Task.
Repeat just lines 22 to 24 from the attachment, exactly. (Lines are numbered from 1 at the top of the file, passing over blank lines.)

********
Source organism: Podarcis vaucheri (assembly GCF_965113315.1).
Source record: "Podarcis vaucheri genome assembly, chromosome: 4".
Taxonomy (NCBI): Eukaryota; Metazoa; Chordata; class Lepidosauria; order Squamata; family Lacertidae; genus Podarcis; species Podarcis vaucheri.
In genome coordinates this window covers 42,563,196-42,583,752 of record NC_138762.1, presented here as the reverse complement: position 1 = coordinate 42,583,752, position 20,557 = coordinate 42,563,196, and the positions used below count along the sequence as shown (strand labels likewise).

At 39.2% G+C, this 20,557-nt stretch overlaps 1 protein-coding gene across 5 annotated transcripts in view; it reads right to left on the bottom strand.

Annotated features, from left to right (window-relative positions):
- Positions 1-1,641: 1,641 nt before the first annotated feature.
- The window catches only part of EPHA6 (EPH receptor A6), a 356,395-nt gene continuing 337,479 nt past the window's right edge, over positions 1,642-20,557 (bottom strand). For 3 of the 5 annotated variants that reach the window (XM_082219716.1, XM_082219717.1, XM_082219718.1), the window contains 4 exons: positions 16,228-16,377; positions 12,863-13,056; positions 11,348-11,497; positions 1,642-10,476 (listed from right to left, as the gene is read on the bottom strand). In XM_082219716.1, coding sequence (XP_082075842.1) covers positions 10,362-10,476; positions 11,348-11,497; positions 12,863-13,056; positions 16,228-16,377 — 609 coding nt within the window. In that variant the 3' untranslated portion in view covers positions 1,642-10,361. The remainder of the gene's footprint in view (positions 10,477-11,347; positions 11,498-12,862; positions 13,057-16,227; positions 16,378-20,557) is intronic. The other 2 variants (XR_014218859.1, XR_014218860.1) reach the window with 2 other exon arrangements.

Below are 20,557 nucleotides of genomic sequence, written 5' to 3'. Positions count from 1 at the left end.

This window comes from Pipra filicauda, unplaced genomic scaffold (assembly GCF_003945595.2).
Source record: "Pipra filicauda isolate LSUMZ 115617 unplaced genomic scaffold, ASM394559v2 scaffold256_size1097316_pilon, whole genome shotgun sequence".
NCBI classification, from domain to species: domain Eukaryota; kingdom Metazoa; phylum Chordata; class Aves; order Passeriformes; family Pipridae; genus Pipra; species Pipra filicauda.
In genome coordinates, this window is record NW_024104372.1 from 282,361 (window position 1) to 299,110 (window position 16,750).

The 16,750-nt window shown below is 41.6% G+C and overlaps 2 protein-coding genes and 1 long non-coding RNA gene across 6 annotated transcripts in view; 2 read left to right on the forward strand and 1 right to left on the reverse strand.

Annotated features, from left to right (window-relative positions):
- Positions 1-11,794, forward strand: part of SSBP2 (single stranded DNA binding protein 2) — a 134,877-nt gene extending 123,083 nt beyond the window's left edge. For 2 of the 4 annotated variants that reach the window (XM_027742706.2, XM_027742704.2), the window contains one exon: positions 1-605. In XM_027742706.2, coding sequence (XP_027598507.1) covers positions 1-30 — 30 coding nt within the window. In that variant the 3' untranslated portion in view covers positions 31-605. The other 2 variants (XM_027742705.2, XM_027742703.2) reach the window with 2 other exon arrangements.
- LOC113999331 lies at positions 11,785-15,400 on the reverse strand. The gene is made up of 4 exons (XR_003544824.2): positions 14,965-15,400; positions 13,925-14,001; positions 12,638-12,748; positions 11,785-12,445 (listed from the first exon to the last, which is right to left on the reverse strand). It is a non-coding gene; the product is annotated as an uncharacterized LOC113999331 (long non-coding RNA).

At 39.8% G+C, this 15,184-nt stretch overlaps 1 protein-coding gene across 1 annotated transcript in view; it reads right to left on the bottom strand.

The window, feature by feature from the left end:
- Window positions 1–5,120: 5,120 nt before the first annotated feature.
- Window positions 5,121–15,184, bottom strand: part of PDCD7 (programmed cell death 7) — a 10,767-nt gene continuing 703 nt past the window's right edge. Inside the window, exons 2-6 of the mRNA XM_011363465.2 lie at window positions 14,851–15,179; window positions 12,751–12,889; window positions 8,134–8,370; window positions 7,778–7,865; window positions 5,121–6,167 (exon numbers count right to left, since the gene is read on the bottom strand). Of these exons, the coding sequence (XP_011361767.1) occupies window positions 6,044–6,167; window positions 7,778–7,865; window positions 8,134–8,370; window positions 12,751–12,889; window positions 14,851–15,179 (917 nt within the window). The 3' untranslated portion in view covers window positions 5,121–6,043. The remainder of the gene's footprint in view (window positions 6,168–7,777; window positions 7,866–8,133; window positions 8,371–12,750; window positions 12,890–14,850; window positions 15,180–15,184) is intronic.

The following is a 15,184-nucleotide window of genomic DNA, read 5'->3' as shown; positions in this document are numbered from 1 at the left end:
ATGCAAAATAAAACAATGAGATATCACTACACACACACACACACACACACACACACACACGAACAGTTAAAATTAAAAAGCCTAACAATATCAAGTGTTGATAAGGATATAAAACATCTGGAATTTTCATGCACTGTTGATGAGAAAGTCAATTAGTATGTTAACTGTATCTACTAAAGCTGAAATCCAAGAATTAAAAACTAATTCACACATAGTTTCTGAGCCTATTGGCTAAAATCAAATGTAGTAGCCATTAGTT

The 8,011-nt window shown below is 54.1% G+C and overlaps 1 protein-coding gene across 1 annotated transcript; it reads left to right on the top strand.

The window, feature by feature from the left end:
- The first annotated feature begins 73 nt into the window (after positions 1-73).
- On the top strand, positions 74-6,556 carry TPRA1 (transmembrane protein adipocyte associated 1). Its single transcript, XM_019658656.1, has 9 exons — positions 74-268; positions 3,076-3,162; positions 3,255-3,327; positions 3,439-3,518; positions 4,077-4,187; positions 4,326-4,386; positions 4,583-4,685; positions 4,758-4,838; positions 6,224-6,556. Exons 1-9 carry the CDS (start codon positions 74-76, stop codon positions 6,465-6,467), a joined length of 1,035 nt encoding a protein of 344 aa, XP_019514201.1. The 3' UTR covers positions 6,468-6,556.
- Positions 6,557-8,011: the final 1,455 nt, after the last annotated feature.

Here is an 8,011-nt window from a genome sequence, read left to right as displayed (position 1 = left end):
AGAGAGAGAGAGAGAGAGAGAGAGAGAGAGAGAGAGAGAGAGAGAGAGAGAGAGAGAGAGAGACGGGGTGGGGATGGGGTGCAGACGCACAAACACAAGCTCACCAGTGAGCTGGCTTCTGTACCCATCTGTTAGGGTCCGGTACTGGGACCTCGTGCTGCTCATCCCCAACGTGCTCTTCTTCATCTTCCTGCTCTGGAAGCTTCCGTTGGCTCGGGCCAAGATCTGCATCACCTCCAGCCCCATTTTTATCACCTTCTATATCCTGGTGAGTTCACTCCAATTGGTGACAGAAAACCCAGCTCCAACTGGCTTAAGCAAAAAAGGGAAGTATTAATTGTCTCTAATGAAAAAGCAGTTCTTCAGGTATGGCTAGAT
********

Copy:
The following is a 15,184-nucleotide window of genomic DNA, read 5'->3' as shown; positions in this document are numbered from 1 at the left end:
ATGCAAAATAAAACAATGAGATATCACTACACACACACACACACACACACACACACACACGAACAGTTAAAATTAAAAAGCCTAACAATATCAAGTGTTGATAAGGATATAAAACATCTGGAATTTTCATGCACTGTTGATGAGAAAGTCAATTAGTATGTTAACTGTATCTACTAAAGCTGAAATCCAAGAATTAAAAACTAATTCACACATAGTTTCTGAGCCTATTGGCTAAAATCAAATGTAGTAGCCATTAGTT

The 8,011-nt window shown below is 54.1% G+C and overlaps 1 protein-coding gene across 1 annotated transcript; it reads left to right on the top strand.